Family of woman killed in Alaska house fire lose case for filing nine days after statute ran out

By Kacie Whaley | Sep 21, 2017

ANCHORAGE, Alaska (Legal Newsline) – The family of a woman who was killed in a house fire lost their suit against their neighbor due to filing the complaint after the statute of limitations had run out.

The Alaska Supreme Court affirmed the decision made by the Superior Court on Sept. 8. 

Daniel T. Quinn, the attorney who represented the defendant, told Legal Newsline that he was pleased with the Supreme Court's decision and that his client was "relieved."

"I thought the ruling was consistent with Alaska law," Quinn said. "You never know [the outcome] until it comes down. "

Although the plaintiffs lost the case, the winning side expressed their condolences for the life lost in the tragic fire.

"The whole event was sad," Quinn said. "I felt bad for the family's loss. The legal issue here really just had to do with the statute of limitations."

The lawsuit stemmed from a July 11, 2013, incident in which a duplex in Ketchikan caught fire. Brian Calvin and his wife, child and mother-in-law lived in the upper unit, and the lower unit housed Tracy Harrell, her husband and her mother, Winnie Sue Willis. The fire destroyed the duplex and as a result of the fire, Willis died.

An investigator discovered in October 2014 that it was "more probable than not" that the cause of the fire was Carney's fish smoker, according to the Supreme Court's opinion.

Representing Willis' estate, Tracy Harrell and her other daughter, Cindy Kloxin, sued Calvin on wrongful death and negligent infliction of emotional distress claims. The plaintiffs filed the suit on July 20, 2015, two years and nine days after the house fire. Calvin moved for summary judgment based on a statute of limitations defense.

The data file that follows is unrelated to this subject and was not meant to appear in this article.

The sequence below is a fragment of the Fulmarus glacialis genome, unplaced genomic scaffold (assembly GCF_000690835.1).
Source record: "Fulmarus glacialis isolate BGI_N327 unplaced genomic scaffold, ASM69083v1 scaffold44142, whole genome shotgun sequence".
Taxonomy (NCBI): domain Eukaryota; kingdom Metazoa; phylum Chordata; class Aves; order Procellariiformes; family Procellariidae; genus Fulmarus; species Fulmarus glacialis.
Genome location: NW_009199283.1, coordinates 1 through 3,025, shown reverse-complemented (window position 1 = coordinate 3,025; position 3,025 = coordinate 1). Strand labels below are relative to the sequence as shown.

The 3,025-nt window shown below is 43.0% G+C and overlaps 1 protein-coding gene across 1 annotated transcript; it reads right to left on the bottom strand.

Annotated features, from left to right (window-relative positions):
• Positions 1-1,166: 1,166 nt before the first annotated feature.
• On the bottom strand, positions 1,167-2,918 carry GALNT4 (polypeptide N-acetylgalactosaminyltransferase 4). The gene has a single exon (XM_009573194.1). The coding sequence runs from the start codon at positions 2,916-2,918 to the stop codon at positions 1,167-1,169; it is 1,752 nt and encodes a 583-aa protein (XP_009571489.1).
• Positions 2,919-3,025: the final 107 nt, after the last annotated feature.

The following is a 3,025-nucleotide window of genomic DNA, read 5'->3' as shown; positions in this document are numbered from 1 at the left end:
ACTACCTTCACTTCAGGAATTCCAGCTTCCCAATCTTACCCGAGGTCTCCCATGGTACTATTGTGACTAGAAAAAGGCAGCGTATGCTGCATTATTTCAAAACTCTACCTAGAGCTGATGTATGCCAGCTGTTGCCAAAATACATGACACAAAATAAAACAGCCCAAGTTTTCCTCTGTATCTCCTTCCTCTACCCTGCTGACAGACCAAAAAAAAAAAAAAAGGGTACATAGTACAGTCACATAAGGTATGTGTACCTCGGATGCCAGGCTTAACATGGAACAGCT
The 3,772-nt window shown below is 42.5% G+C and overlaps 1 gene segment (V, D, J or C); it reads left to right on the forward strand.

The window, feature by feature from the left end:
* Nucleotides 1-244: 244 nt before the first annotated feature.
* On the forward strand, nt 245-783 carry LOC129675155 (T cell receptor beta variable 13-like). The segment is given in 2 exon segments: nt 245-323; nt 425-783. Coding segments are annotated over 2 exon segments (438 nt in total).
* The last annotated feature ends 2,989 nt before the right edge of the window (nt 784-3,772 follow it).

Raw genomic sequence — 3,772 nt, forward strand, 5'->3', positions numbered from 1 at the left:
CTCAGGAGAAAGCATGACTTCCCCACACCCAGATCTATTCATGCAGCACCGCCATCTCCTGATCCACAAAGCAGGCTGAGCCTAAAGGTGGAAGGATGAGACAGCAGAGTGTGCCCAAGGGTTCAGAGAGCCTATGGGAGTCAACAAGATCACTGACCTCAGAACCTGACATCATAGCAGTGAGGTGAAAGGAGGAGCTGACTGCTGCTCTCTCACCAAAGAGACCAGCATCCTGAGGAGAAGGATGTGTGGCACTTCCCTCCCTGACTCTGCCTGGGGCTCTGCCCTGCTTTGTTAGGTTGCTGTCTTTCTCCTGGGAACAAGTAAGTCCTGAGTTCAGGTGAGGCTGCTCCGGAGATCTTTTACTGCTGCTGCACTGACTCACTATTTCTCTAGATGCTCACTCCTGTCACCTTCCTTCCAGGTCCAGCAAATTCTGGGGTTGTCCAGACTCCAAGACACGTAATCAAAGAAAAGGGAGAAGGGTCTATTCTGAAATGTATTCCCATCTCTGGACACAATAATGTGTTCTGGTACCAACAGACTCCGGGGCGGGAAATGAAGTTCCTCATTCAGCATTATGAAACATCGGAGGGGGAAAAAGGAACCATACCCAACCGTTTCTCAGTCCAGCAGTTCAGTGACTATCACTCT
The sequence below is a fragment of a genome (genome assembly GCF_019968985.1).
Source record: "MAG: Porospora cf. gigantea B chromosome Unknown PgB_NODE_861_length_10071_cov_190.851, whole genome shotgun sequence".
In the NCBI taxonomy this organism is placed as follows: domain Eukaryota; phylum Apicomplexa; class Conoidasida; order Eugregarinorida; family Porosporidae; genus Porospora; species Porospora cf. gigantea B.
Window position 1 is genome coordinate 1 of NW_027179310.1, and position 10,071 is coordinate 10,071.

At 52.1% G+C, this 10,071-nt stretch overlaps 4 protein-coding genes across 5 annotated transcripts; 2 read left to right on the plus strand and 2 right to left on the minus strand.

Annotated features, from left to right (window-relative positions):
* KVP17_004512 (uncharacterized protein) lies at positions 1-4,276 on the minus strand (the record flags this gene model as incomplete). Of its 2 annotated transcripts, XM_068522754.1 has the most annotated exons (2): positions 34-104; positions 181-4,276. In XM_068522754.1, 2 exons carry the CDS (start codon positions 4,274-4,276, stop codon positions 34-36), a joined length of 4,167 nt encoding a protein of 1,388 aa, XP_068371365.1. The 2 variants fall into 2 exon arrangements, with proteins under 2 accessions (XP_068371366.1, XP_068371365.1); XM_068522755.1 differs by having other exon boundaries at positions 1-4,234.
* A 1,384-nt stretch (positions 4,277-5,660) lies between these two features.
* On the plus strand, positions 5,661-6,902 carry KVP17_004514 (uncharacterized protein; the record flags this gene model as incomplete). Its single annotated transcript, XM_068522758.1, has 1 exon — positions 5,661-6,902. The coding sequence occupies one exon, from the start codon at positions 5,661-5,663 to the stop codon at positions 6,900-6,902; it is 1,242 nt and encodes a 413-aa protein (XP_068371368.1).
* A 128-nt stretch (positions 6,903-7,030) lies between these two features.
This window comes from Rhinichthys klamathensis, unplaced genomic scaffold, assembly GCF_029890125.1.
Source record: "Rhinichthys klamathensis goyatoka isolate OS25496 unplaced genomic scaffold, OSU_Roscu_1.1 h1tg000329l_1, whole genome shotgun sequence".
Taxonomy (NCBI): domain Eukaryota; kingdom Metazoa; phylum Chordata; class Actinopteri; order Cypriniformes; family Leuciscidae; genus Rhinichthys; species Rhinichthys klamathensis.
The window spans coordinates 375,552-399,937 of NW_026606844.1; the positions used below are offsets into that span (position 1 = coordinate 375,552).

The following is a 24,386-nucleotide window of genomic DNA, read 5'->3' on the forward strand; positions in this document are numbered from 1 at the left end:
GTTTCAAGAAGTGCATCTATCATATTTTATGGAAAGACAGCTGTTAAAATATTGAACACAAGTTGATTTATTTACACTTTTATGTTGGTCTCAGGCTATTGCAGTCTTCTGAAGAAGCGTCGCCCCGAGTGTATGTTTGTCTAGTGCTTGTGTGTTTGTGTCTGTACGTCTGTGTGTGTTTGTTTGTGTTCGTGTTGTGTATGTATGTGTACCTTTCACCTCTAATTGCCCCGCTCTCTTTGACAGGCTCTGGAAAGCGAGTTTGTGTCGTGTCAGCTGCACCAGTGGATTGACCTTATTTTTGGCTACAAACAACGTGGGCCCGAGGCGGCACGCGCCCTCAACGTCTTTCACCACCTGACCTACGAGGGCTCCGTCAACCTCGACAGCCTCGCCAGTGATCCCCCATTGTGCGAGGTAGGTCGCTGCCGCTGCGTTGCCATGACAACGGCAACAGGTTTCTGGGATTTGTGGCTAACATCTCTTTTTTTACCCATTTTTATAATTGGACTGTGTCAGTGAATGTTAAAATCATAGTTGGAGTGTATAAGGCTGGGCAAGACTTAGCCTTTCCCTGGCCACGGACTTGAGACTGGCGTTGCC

In their defense, Harrell and Kloxin argued that the statute of limitations was excused due to a discovery rule.

The Superior Court granted summary judgment to Calvin, finding that the two-year statute of limitations did apply to the case and relied on evidence that the plaintiffs knew by the day after the fire that Willis had died in the house fire that was, at that time, possibly caused by Calvin's fish smoker. The court also awarded Calvin with attorneys fees.

The plaintiffs appealed, arguing that the discovery rule should toll the two-year statute of limitations and that the court "abused its discretion in assessing attorneys fees." 

The Supreme Court affirmed the Superior Court's judgment, finding that two years is the limitation for a wrongful death claim and that the plaintiffs had enough information to file the suit well before the two-year limit.

The court added that the Superior Court did not err in making the plaintiffs responsible for Calvin's legal fees because the plaintiffs litigated "in a personal rather than 'representative' capacity" when they brought individual claims for negligent infliction and emotional distress.

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